I've seen many folks try to justify the production of malicious software with arguments that seem logical, until you dig a bit. So far your responses have been less rational and more aggressive.. 'troll', etc. I simply am expressing what I think is the truth about your original point.. If you have logical points, by all means make them and I'll respond as I see fit.
Well the crux of it is that writing software doesn't harm anyone .. yet. Using it might, so that is the actual problem. I reject the term "malicious software", it's just bytes, a number in a base 256 essentially - though it may be used with malicious intent.
So far your responses have been less rational and more aggressive.. 'troll', etc.
Yes well so have yours, dismissing everything with arguments that are only tangentially related to my point.
There have been virus's created in the past that were specifically meant to destroy hardware. This does property harm just as much as a vandal destroying/defacing property burning a house down. Its has a direct financial impact on someone.
Most viruses cost money to fix and directly impact businesses, even without direct harm to hardware. That is still financial damage to a company.. and courts would see it that way too.
That 'just bytes' DOES do harm. Either physical or financial.. but it is harm never the less.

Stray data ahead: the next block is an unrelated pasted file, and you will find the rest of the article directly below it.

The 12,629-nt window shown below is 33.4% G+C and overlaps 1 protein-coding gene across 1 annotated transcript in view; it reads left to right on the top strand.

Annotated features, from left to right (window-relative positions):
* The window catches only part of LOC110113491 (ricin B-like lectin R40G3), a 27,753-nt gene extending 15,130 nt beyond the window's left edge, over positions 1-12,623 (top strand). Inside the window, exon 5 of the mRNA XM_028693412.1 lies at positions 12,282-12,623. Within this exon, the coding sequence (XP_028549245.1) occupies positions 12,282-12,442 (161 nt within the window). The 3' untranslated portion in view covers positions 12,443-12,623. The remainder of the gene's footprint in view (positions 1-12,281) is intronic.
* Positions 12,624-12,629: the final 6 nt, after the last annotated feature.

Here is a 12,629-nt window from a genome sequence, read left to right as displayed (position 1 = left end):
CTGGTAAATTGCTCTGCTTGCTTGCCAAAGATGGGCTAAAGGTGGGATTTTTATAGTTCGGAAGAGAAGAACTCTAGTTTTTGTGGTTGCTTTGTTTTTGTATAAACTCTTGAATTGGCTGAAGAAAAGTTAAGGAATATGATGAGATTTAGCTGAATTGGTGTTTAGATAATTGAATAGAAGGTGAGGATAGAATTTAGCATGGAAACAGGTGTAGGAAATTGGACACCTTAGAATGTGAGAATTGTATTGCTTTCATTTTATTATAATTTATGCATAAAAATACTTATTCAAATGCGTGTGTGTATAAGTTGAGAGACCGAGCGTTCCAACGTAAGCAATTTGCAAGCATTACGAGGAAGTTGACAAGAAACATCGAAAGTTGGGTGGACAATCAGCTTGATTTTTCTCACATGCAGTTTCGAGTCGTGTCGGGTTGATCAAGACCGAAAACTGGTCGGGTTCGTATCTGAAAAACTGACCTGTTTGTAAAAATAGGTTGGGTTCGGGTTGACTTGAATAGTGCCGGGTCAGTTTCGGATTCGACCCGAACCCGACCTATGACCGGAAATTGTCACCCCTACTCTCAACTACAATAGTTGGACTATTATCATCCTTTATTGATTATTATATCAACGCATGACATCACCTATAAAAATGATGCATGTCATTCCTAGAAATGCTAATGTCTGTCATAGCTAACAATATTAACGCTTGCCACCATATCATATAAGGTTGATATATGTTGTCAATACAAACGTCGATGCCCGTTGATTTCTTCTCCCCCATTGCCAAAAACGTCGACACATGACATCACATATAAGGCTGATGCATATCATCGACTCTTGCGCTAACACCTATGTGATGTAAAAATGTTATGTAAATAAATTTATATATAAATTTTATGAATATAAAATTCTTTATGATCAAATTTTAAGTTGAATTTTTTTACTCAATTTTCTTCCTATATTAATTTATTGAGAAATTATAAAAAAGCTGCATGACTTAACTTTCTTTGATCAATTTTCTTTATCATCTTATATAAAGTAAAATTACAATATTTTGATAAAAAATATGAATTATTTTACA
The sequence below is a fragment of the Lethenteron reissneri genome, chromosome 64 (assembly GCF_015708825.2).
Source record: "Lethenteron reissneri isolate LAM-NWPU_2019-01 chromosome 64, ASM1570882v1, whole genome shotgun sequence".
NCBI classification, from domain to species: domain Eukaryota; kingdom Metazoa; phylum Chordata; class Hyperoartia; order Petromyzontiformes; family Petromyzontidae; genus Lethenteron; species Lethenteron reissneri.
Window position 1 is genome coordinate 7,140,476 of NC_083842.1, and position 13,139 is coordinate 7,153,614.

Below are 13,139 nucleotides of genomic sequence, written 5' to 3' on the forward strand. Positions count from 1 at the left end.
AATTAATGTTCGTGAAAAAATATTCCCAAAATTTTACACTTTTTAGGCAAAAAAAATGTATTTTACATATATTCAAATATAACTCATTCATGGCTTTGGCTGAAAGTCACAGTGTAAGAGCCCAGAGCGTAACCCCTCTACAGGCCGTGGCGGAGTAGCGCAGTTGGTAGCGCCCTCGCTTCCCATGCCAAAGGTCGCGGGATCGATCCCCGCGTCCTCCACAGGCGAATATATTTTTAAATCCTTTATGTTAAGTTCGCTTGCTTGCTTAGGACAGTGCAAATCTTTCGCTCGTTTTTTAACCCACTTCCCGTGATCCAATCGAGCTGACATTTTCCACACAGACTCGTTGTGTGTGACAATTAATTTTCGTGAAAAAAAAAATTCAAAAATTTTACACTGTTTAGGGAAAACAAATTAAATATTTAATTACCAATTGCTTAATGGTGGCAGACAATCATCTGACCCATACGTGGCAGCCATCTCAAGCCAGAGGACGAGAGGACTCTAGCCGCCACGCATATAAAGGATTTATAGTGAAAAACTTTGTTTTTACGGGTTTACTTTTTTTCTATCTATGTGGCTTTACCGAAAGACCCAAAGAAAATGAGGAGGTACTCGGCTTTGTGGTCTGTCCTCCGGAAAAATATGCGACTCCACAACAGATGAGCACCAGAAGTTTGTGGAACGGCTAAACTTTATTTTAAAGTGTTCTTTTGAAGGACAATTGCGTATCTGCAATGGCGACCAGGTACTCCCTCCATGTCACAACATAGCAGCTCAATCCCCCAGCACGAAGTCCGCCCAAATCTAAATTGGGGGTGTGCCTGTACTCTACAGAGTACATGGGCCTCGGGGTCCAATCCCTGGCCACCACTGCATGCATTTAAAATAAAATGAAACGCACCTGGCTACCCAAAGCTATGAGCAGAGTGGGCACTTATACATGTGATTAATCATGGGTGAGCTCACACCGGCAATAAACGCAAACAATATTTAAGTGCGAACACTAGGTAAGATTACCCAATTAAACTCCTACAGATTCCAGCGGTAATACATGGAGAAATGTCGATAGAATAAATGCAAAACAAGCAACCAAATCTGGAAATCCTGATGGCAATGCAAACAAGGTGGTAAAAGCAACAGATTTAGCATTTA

it's more like promising people cake and then not giving it to them.
I disagree - your analogy fails.
The game developer should track and throw off, permanently, anyone using bots. The other players have paid for that game. By comparison, it would be like selling me cake, then allowing someone else to eat it before handing it to me.
Jail is definitely too harsh, but bot developers should maybe face hefty fines - after all they are disrupting legitimate business activity. If the game developer hasn't taken reasonable precautions to prevent abuse, maybe they should be liable too. Gamers using such bots should simply be banned.
harold aptroot wrote:
they usually aren't causing much actual damage
They could be - if a game gets to a point where new players are put off buying the game, they are disrupting a legitimate business.